Sunday, April 21, 2013

Milwaukee Art Museum Connects

Milwaukee Art Museum from Flickr by Bryan Chang on 9/4/2010 The Milwaukee Art Museum is our #1 "go to" place as a family.  But it is also becoming the "go to" place in the Milwaukee area for discussions about revolutionizing education and 21st century learning.  The so-called "Calatrava effect" seems to beckon not only great artists, but also great educators in recent years.  But, great ideas do not come to take shelter under the wings of the Calatrava.  Rather, they come to take flight.

On April 20, the art museum hosted a conference called MAM Connects: Creativity, Connectivity, and Student-Generated Content.  Chelsea Kelley, the museum's manager of digital learning brought together over 200 educators along with three keynote speakers: Logan Smalley (director of TED-Ed), Rushton Hurley (direction of Next Vista for Learning), and the director of the Milwaukee Art Museum, Dan Keegan.  The conference was presented FREE with the support of Kohl's Cares.  I was one of the teacher leaders who led a small-group breakout session after the keynotes.  The twitter hashtag for the conference was #mamconnects.

Some of the great ideas and questions that came out of Saturday's conference included:

How do we make problems portable?  Both Mr. Smalley & Mr. Hurley believe video is a prime way that students can make their problems portable, and since video elicits an emotional response, it also can make our solutions portable.  This is essential if we want students to succeed beyond the walls of our classrooms.

Do we celebrate creativity in our classroom?  Truly celebrate?  Sometimes creativity results in an answer that we never expected, and that can be scary as a teacher.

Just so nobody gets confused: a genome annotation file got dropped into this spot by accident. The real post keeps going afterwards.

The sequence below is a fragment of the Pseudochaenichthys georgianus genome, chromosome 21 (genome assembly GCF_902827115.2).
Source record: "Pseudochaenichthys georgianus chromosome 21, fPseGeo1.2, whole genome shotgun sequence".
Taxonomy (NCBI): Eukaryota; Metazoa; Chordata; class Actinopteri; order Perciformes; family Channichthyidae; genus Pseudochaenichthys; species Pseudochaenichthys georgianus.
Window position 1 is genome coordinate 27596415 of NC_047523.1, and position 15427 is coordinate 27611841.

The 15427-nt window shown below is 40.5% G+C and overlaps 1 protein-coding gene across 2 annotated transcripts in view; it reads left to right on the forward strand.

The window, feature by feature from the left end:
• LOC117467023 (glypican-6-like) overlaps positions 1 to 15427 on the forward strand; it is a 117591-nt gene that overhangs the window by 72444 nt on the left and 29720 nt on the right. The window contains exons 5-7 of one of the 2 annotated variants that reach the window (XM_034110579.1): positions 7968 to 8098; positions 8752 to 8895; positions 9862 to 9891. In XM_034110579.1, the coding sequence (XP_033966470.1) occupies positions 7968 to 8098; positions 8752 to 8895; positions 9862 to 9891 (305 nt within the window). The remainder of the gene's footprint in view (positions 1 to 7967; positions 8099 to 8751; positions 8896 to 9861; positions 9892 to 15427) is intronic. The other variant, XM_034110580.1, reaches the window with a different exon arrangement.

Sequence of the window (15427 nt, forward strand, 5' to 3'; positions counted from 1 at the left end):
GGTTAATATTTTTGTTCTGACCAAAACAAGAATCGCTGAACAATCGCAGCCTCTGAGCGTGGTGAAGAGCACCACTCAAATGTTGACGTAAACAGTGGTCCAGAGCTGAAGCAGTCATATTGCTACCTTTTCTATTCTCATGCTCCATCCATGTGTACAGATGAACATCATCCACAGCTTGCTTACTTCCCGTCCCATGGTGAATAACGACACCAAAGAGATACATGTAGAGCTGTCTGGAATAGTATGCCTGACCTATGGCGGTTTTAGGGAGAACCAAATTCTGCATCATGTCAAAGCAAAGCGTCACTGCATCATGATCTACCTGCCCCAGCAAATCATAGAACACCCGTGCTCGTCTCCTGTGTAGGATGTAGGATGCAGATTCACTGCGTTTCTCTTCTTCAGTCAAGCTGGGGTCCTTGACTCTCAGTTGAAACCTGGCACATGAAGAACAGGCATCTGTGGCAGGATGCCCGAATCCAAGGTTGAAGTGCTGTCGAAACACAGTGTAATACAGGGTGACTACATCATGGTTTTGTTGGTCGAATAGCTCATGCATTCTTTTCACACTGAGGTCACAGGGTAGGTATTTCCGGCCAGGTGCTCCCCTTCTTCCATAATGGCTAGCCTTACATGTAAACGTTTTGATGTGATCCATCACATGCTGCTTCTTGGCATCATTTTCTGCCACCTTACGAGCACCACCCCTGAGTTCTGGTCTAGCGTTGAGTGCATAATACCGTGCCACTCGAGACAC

Do we create experiences, or are we merely curating knowledge?  Humans crave experiences.  We use knowledge to create new experiences.  Are we participants or spectators?  Dan Keegan, the director of the Milwaukee Art Museum is the most eloquent arts advocate I have ever heard, and he believes the mission of community museums have always been to create experiences.  Perhaps the transition we are going through in education is much the same.

How do we balance process with product?  Especially if you are an elementary teacher, the process of creation in not only messy, but time-consuming.  We need to strike a balance that works for all involved.

How do we hold high standards for creation as more and more students become "creators"?  It used to be that few students reached that top level of Bloom's taxonomy.  But as creation becomes more of a norm in education, how do we ensure that it does not become diluted?

Who are the "educators" in your classroom?  Students have so much to offer - to each other and to us, the traditional "educators".

Thanks again to everyone who helped make this great conference possible!  I look forward to more great discussions about education at the Milwaukee Art Museum.
Here is a link to the museum's teacher page.
And here is a link to the information about the conference, at least until the museum removes it from their calendar.


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